Margarine has slowly taken over the table spread market since its beginnings more than a century ago. The reasons for this are low cost, high quality taste and texture, and, arguably, nutritional value better than that of other spreads. It is interesting to many to find that margarine was invented, or that there was even a need to invent another spread. The following outlines the beginning of the margarine industry and its current state.
With the rise of the Industrial Revolution farming and cattle herding decreased significantly. This had several effects, one was the rise of butter prices and another was a rise in malnourishment. In 1869 Napoleon III commissioned French food research chemist, Hippolyte Mège Mouriès, to produce a butter substitute that would be economically efficient and nutritious. While it is commonly assumed that the substitute was primarily requested to be an affordable supply for French troops, some say that the major concern was to aid the malnourished working class.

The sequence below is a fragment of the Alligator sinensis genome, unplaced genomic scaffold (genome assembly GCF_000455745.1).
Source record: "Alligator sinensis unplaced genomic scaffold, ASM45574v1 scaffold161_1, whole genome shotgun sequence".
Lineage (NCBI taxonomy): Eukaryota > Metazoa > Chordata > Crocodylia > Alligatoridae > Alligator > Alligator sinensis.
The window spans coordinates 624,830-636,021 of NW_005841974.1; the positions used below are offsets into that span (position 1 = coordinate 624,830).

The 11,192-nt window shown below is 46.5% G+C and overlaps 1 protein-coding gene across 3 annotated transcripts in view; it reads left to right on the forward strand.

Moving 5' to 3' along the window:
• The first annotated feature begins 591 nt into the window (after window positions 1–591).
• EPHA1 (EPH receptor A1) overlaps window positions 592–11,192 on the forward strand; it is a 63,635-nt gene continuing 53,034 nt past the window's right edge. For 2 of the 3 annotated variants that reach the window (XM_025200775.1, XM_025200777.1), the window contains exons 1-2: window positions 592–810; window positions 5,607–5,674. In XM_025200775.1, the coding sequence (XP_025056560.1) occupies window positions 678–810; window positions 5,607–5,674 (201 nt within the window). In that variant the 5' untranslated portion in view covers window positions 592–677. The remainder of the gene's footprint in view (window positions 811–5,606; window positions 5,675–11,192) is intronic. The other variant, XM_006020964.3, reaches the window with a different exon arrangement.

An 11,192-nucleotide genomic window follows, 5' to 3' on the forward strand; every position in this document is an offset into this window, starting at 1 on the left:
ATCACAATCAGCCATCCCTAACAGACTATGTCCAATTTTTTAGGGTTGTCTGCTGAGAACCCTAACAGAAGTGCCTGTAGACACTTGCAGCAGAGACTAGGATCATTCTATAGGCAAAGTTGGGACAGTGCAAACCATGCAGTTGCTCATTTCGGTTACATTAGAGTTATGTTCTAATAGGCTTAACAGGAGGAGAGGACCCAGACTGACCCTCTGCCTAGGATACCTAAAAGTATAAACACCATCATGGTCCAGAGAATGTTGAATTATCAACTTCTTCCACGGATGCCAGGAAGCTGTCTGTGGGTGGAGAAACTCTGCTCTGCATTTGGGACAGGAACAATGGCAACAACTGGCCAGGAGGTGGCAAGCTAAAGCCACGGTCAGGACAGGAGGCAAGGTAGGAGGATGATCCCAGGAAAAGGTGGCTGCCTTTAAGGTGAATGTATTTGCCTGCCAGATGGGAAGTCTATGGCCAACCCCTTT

In 1870 Mège Mouriès used margaric acid, a fatty acid that Michael Eugene Chevreul had isolated in 1813, that produced pearly white drops. Michael named his discovery after margaritis, the Greek word for "pearl". Using this acid and different fats, Mouriès perfected his butter substitute and named it margarine. His first margarines were made mostly of animal fat and small proportions of vegetable oils. Over time, through the improvement of the vegetable oil refinement process and the development of a process that turned liquid vegetable oils into solid fats on a commercial scale, larger proportions of vegetable oils were used.
Mouriès obtained an American patent for margarine in 1873. He had hoped to expand his margarine production to the United States but had died before his dream was realized.
To understand the growth of the margarine industry it should be noted that in 1930 margarine consumption per capita was 2.6 pounds versus 17.6 pounds of butter, today the consumption per capita of margarine is 8.3 pounds versus 4.2 pounds of butter. These figures include vegetable oil spreads under margarine.
Statistics found at http://www.margarine.org/historyofmargarine.html